17:00 – No reservations

Getting into many of Washington’s hottest restaurants has grown harder in recent years, with some of the most popular adopting no reservations policies that can lead to long lines. At Bad Saint, a 24-seat Filipino restaurant – named as the second best new restaurant in the USA by Bon Appetit magazine in 2016 – lines can begin as early as 17:30.

Not up for waiting? Plan ahead with a reservation at Tail Up Goat, a Michelin-starred restaurant featuring creative Mediterranean and Caribbean food by chef Jon Sybert – expand your drinking horizons at the bar by following the lead of sommelier Bill Jensen.


Day Two

08:00 – Morning rush

Breakfast at the Old Ebbitt Grill, one of the city’s oldest restaurants, usually packed with lobbyists and power players first thing in the morning before the tourist crowd sets in during the day. 


09:00 – Famous figures

Across the Potomac River, Arlington National Cemetery is best known for its stark and formal Changing of the Guard ceremonies at the Tomb of the Unknown Soldier, honouring America’s war dead, but the 600-acre cemetery is home also to the graves of many famous figures like John F. Kennedy – marked with an eternal flame ­­– boxer Joe Lewis, and Pierre L’Enfant, the architect who designed Washington. Save your feet and jump on the Hop-On, Hop-Off trolley.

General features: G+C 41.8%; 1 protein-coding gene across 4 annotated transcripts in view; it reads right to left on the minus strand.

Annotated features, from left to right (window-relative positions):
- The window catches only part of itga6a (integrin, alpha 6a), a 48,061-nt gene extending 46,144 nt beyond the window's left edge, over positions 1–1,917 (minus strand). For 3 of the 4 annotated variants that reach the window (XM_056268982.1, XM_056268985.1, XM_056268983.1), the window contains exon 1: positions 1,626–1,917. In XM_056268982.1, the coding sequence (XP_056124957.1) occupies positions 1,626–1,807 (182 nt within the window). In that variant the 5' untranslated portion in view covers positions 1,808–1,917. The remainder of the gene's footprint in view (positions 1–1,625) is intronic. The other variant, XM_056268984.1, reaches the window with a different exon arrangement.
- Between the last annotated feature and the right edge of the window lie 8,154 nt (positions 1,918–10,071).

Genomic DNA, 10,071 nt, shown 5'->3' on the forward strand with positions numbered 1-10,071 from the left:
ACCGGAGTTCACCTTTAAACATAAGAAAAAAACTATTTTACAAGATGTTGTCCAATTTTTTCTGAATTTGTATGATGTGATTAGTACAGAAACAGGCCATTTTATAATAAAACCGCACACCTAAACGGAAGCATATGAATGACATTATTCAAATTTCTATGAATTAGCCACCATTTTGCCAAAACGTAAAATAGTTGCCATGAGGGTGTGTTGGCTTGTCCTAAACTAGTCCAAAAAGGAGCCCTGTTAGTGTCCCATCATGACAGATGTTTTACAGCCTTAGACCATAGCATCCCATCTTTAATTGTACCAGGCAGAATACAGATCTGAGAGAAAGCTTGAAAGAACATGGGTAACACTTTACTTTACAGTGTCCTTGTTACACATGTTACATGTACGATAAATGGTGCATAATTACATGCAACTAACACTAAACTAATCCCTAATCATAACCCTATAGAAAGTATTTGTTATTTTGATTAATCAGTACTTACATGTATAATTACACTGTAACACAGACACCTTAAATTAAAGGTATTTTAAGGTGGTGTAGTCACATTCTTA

Noon – Fit for a First Lady 

Lunch on the Georgetown waterfront at Fiola Mare, the glimmering Italian seafood restaurant of chef Fabio Trabocchi – a favourite of Michelle Obama.


13:30 – Remember them

Spend the afternoon wandering ‘America’s Front Lawn’ on the National Mall, starting at the Lincoln Memorial and the Vietnam Wall, then up to the sunken World War II memorial, where you can see the emotional visits of buses filled with veterans, and gaze up at the Washington Monument. [NB the monument is closed until spring 2019 but can still be looked at].


14:30 – A history lesson

Nearby, take in Washington’s hottest new attraction, the giant National Museum of African-American History and Culture, honouring the artistic contributions of African-Americans while also wrestling with the nation’s still-unfolding racial legacy of slavery and civil rights. Plan ahead – or wake up early – to score timed-entry tickets, but it’s well worth the effort.


17:00 – Treats and eats

Spend the evening wandering the environs of 14th Street NW, which has been the centre of Washington’s revitalization over the last decade. Window-shop at the boutique Salt and Sundry, Detroit-made watches and leather goods at the city’s flagship Shinola store, or vintage and antiques at Miss Pixie’s, a long-time 14th Street fixture.